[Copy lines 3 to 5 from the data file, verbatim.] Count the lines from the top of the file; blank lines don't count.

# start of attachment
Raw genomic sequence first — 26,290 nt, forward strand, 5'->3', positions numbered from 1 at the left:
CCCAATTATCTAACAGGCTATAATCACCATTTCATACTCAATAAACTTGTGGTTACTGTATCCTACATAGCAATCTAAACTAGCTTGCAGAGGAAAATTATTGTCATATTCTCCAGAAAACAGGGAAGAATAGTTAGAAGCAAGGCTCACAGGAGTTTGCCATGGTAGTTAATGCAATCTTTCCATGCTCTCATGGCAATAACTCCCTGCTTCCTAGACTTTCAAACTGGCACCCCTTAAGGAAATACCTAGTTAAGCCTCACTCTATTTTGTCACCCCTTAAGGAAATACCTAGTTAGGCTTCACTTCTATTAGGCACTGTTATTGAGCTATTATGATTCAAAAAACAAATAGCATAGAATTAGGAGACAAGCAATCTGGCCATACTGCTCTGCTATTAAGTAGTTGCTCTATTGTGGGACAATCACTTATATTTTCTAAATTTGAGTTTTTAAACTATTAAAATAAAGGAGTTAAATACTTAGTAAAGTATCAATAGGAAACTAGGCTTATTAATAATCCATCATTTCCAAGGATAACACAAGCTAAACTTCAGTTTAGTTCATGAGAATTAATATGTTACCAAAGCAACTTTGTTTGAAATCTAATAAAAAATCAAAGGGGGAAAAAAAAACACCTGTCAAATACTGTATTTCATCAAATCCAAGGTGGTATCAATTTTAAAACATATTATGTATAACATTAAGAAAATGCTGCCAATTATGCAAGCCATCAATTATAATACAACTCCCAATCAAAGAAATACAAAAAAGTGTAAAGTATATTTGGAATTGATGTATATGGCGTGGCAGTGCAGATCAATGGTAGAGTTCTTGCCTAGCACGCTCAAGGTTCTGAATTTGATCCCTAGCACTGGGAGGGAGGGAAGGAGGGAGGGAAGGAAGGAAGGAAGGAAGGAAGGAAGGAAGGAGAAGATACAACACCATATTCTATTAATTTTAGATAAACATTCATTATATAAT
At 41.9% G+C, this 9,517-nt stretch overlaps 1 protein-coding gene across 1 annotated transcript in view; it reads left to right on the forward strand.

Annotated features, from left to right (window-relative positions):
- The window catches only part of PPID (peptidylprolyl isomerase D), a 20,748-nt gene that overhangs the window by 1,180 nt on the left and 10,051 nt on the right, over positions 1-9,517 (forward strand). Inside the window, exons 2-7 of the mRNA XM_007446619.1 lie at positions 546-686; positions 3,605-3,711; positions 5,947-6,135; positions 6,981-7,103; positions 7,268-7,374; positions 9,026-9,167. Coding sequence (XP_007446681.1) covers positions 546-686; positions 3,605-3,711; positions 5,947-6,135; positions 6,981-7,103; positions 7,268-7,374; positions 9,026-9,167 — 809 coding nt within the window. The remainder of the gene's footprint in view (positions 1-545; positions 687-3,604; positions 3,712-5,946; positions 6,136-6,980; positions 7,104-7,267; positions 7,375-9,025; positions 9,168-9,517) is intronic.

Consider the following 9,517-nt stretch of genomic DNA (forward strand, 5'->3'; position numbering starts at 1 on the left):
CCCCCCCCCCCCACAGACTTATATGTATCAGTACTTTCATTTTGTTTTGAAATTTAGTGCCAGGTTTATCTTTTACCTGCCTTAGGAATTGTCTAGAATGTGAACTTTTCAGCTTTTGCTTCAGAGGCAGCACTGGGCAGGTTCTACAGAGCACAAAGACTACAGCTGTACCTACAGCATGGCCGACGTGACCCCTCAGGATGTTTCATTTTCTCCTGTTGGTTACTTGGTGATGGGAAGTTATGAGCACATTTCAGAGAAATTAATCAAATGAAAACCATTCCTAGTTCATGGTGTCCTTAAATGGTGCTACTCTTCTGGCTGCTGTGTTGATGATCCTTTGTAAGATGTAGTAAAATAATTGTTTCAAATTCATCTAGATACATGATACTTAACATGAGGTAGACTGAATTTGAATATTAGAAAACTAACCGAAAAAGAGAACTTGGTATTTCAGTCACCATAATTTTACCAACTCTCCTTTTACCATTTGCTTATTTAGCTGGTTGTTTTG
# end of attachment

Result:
At 41.9% G+C, this 9,517-nt stretch overlaps 1 protein-coding gene across 1 annotated transcript in view; it reads left to right on the forward strand.

Annotated features, from left to right (window-relative positions):
- The window catches only part of PPID (peptidylprolyl isomerase D), a 20,748-nt gene that overhangs the window by 1,180 nt on the left and 10,051 nt on the right, over positions 1-9,517 (forward strand). Inside the window, exons 2-7 of the mRNA XM_007446619.1 lie at positions 546-686; positions 3,605-3,711; positions 5,947-6,135; positions 6,981-7,103; positions 7,268-7,374; positions 9,026-9,167. Coding sequence (XP_007446681.1) covers positions 546-686; positions 3,605-3,711; positions 5,947-6,135; positions 6,981-7,103; positions 7,268-7,374; positions 9,026-9,167 — 809 coding nt within the window. The remainder of the gene's footprint in view (positions 1-545; positions 687-3,604; positions 3,712-5,946; positions 6,136-6,980; positions 7,104-7,267; positions 7,375-9,025; positions 9,168-9,517) is intronic.